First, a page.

Destructuring lets us “extract properties from an object, or items from an array.” The syntax is like this:

const { street, city, state } = address;

That creates three new variables, with the values of address.street,, and address.state from an existing object, address, with those properties. Syntax for extracting from an array is similar; see the post for an example.

Leaflet for interactive maps

The latest update I’ve made to a handout for students is Introduction to Leaflet.js. Leaflet is a JavaScript library for creating very flexible interactive maps, using a variety of tile sets — which enables you to make a map that looks quite different from a Google Map. There are lots of options for customization.

The Leaflet Quick Start Guide is good, but it doesn’t walk a beginner through how to enable the use of Mapbox tile sets, even though Leaflet recommends using them. Mapbox changed drastically about a year back, and those changes made it necessary to rewrite my tutorial.

Separately, I have a Leaflet assignment for students in their seventh week of working with JavaScript.

ReactJS notes, part 2

Docs for learning React: Hello, World!

Chrome extensions for React:

In the browser, React is faster than plain JavaScript because it relies on JavaScript objects. We never read from the DOM, and we only write to it the things that have changed. After watching several of the videos in React.js Essential Training (, I’m more than ever convinced that few, if any, journalism projects or apps would call for using React.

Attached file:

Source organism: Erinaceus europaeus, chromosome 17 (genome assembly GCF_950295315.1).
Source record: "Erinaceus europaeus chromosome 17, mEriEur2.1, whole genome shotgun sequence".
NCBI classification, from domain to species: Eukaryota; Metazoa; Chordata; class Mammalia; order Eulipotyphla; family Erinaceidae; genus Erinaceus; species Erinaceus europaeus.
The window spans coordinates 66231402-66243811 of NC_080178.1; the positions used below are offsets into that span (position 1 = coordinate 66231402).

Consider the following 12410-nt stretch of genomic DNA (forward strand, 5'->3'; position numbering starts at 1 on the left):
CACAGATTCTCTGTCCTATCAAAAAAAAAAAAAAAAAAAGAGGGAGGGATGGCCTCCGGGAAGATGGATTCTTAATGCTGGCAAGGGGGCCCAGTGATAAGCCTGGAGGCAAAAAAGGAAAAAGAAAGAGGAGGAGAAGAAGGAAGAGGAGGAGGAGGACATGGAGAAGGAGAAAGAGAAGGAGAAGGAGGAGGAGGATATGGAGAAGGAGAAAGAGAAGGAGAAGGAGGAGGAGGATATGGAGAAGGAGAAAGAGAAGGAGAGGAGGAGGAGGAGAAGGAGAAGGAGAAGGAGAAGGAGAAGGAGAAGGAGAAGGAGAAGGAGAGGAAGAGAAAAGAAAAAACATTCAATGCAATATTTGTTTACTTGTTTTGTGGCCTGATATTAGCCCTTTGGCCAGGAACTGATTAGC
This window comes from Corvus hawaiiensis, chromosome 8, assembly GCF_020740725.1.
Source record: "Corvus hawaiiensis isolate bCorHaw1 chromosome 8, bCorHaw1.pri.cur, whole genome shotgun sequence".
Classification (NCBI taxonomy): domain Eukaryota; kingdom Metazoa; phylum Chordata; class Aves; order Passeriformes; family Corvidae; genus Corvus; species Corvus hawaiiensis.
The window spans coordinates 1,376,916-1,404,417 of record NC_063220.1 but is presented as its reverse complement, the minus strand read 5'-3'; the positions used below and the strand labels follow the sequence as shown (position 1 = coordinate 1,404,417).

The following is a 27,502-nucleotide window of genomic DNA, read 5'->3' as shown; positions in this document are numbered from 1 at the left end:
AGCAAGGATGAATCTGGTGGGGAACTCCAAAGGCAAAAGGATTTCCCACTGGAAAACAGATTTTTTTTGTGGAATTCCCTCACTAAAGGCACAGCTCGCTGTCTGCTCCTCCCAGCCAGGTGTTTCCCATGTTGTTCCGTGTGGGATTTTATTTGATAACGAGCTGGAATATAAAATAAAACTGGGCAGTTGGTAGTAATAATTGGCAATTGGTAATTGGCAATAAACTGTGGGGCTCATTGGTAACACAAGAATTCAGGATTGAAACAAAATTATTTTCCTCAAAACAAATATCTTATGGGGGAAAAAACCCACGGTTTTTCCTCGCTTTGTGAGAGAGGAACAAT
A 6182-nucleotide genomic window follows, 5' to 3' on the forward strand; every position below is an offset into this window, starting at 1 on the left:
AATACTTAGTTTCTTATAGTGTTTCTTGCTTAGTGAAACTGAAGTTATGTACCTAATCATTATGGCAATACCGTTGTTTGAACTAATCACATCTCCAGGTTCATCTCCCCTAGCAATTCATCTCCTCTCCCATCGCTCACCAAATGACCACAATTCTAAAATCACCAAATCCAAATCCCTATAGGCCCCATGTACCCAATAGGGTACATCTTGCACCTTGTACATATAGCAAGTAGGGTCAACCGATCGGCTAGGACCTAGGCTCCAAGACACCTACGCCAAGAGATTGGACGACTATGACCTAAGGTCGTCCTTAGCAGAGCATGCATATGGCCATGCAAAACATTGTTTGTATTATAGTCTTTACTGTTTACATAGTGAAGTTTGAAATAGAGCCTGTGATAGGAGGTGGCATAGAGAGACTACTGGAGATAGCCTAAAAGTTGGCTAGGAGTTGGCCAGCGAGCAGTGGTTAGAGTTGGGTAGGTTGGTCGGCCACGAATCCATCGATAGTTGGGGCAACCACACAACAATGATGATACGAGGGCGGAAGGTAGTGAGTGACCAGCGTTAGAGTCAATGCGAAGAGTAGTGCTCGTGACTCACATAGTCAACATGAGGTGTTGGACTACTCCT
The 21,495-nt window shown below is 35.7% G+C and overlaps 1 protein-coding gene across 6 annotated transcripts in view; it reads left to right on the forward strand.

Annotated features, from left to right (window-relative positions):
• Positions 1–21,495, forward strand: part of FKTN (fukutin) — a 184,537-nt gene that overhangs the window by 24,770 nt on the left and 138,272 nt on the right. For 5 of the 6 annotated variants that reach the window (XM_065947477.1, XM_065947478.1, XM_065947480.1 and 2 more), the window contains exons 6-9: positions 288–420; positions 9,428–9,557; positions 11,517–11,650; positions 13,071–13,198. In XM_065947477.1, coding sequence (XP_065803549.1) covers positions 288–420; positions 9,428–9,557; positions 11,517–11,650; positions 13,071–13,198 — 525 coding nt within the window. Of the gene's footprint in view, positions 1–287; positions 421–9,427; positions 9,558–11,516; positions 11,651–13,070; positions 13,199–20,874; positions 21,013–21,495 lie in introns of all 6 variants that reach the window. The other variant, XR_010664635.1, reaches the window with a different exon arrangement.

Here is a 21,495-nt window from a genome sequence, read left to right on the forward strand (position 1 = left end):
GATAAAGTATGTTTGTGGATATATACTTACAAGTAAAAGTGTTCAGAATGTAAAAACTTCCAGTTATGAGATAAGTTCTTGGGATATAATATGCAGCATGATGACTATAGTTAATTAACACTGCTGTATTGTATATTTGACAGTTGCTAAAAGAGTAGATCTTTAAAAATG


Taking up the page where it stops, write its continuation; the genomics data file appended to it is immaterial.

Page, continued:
Local server with Node

Install and start a local server: httpster (note: This requires Node and npm, which were covered here, including how to install them). Tip: cd into the directory containing your files before entering the command to start the server.

thedirectory $ httpster

The default: http://localhost:3333/

With a basic Hello, World app running in my browser, here’s what the React Developer Tools gave me (open the usual Chrome Developer Tools; find React on the far right side or on the drop-down menu):

Image: React Developer Tools

There’s no requirement that you use httpster specifically, but you need to be running some server locally.

Likely you will use Webpack with React, so you can just use webpack-dev-server.


This is when I wanted to scream, but I contained myself: JSX stands for “JavaScript as XML.” Hearing that was enough to make me want to scream, but the clincher was when the video instructor said it allows us to “use tags that look a whole lot like HTML.” Argh! We already have HTML!

Then: “JSX is not natively supported by the browser.” This is why we need Babel (also covered in my earlier post) to transpile the code. It just gets worse and worse.

Project file structure

You’ll need two distinct folders in your project (in addition to node_modules): one for the stuff you actually build, and other for the files that run in the user’s browser. In the first videos I watched, these were named build and app. In this set of videos, they’re named src and dist.

What you name these folders doesn’t really matter — you will define their roles in the webpack.config.js file (assuming you’re using Webpack), but you have to be clear on what the purpose of each one is — so you’re putting your files in the correct place.


In the last video in section 2 (React.js Essential Training), I understood how the loaders work, or rather, how they are set up in the webpack.config.js file. The test property uses a regex string to indicate which file extensions will be governed by the specified loader. Each loader must be installed with npm, and it is specified in the loaders array.

Image: Code for React loaders

In the strings for CSS and SCSS, the slam (!) separates multiple loaders, which will run in the order given, left to right.

Conclusions today

  1. Obviously there’s no point in learning React to build tiny little websites or apps.
  2. Using a Python framework (e.g. Flask) is simpler than this.
  3. I haven’t gotten to the components yet. Maybe when I do, I will feel more friendly toward React.